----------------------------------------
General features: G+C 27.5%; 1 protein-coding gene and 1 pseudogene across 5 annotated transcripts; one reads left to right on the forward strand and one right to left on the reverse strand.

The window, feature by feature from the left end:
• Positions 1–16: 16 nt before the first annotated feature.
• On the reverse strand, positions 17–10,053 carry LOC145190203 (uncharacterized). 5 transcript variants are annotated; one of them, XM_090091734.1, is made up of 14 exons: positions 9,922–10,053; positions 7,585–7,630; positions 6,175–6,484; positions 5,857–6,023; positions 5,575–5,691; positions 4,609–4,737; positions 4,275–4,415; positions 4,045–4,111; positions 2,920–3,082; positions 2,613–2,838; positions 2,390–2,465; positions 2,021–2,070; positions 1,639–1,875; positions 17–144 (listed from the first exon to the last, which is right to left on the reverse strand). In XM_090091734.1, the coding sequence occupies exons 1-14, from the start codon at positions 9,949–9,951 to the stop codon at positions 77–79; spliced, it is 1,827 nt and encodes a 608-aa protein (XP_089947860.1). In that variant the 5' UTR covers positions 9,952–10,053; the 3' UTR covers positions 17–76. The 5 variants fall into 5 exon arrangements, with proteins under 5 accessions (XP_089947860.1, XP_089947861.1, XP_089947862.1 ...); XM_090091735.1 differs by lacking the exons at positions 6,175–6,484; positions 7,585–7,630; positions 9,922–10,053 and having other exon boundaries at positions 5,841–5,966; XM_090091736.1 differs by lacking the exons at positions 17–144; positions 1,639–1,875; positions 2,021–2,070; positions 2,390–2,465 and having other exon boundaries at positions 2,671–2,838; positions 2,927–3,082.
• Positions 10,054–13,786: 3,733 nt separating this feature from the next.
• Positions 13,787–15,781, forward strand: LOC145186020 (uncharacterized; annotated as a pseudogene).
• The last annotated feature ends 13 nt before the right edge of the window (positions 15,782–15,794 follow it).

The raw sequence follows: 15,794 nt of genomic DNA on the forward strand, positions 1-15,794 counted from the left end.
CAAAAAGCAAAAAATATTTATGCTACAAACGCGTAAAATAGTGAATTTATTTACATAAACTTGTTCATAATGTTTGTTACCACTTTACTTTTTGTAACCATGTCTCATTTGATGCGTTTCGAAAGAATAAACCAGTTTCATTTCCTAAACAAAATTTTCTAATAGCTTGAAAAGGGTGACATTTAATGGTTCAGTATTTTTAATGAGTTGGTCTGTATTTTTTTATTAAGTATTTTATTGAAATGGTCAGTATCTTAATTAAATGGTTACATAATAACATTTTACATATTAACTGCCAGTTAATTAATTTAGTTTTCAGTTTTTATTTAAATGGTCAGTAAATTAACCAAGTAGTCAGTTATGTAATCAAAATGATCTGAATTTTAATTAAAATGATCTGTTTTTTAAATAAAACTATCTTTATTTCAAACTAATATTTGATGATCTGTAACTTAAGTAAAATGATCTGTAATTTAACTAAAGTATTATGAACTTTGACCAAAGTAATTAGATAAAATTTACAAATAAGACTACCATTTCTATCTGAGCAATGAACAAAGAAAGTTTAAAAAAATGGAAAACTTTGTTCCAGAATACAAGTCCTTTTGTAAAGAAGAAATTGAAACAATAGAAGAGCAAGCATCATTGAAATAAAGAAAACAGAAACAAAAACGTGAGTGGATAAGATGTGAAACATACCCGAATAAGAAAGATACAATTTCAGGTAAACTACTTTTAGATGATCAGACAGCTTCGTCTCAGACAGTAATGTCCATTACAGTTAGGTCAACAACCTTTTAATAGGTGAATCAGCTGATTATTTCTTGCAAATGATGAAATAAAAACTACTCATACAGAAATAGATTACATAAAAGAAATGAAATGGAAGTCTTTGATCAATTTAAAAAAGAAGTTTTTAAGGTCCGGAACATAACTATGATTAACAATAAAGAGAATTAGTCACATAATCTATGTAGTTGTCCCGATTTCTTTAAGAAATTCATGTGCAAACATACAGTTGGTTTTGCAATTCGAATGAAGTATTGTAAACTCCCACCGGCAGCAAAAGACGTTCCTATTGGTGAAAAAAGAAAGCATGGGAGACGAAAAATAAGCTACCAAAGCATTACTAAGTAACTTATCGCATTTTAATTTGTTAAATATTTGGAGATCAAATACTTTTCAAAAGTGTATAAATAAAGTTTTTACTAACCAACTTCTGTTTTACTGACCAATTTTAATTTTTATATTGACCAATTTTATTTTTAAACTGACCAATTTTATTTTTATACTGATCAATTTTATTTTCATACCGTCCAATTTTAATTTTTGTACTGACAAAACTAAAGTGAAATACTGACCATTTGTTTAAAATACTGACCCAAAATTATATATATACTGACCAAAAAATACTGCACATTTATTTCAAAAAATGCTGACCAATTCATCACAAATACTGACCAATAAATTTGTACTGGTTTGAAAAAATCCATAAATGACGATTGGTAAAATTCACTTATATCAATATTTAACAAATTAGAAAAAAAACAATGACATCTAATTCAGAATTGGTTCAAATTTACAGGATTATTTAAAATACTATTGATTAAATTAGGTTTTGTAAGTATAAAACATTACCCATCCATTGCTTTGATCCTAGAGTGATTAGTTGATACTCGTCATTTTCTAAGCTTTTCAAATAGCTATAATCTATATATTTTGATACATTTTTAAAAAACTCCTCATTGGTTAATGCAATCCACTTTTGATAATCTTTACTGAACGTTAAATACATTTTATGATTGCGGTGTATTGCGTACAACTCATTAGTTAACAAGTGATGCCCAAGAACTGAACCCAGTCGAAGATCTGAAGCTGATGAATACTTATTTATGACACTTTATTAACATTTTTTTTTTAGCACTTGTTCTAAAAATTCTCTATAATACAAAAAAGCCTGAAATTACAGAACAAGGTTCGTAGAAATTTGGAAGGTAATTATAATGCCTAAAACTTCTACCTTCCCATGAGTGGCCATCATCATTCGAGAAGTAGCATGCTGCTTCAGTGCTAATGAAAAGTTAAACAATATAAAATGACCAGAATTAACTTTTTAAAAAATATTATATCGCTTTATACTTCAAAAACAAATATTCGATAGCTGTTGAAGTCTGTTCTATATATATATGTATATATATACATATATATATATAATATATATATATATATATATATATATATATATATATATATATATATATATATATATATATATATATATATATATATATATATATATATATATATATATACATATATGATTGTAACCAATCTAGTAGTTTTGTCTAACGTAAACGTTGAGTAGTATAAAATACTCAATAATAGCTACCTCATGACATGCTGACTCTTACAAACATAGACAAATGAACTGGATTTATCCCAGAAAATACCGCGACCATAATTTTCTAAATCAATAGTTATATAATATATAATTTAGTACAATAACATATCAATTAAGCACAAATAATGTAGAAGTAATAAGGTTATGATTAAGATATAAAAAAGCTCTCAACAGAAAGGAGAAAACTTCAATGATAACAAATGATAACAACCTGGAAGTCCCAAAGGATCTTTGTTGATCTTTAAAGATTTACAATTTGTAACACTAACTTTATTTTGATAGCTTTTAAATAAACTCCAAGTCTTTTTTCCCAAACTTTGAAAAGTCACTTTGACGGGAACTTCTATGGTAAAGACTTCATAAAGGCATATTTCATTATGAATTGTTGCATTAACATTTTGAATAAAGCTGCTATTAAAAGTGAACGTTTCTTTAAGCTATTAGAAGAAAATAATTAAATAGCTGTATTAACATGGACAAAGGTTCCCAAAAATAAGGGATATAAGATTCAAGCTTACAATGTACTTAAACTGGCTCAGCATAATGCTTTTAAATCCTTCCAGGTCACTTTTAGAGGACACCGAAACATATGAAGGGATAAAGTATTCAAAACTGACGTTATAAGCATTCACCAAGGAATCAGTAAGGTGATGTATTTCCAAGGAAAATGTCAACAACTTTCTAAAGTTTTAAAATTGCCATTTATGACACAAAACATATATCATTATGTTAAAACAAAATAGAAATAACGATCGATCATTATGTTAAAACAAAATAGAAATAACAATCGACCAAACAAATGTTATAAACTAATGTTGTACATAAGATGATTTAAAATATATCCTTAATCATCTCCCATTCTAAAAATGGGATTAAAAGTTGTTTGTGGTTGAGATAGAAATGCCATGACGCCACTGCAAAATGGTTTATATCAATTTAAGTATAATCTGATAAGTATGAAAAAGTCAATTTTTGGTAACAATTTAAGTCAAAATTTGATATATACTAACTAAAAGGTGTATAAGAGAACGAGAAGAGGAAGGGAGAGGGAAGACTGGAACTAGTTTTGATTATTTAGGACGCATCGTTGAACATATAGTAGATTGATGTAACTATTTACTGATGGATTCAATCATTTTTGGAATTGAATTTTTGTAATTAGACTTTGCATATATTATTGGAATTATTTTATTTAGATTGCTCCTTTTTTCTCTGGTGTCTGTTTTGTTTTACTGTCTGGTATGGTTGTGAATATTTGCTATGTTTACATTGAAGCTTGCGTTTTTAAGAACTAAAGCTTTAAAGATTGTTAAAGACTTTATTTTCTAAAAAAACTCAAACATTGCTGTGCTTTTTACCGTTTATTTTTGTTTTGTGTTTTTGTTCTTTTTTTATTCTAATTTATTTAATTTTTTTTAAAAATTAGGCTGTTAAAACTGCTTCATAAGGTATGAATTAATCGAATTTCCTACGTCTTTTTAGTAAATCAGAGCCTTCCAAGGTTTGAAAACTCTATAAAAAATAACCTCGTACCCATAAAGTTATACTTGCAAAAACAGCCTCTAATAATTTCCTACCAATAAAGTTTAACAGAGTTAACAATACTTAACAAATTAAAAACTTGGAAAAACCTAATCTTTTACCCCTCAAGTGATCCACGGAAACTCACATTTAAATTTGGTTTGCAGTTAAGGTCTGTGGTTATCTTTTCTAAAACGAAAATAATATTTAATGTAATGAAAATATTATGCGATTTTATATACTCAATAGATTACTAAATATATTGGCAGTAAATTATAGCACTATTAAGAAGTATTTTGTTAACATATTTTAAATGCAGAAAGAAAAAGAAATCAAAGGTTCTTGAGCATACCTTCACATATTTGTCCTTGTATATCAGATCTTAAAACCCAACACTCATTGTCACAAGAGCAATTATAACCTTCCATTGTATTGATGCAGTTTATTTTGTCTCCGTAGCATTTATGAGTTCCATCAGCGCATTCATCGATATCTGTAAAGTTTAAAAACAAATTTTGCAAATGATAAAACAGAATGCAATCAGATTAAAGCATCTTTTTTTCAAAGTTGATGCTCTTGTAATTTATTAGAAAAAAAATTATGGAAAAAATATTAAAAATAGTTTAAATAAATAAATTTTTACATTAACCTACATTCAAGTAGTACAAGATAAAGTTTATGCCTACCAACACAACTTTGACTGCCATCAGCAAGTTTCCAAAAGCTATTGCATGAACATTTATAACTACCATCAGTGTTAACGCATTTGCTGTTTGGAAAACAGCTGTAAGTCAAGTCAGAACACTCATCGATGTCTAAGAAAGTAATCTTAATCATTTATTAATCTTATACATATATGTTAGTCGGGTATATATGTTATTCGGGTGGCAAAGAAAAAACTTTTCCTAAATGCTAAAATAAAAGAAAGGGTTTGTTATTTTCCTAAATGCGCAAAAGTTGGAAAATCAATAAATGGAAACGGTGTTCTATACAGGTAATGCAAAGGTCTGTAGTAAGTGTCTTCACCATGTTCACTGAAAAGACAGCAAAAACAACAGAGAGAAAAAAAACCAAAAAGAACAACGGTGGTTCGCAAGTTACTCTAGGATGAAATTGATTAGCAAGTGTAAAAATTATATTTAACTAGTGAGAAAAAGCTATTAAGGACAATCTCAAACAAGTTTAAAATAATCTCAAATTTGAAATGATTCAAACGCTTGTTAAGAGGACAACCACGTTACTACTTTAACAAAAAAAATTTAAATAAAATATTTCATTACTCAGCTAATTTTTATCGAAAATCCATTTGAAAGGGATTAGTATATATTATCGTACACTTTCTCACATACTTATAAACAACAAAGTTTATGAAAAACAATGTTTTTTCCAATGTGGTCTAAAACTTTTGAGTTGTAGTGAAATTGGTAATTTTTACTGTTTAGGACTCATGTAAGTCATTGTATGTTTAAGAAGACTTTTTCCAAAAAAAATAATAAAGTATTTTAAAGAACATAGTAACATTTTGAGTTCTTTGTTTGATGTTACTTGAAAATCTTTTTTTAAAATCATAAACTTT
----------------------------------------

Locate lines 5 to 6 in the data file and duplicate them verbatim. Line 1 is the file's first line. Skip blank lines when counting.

• Positions 10,054–13,786: 3,733 nt separating this feature from the next.
• Positions 13,787–15,781, forward strand: LOC145186020 (uncharacterized; annotated as a pseudogene).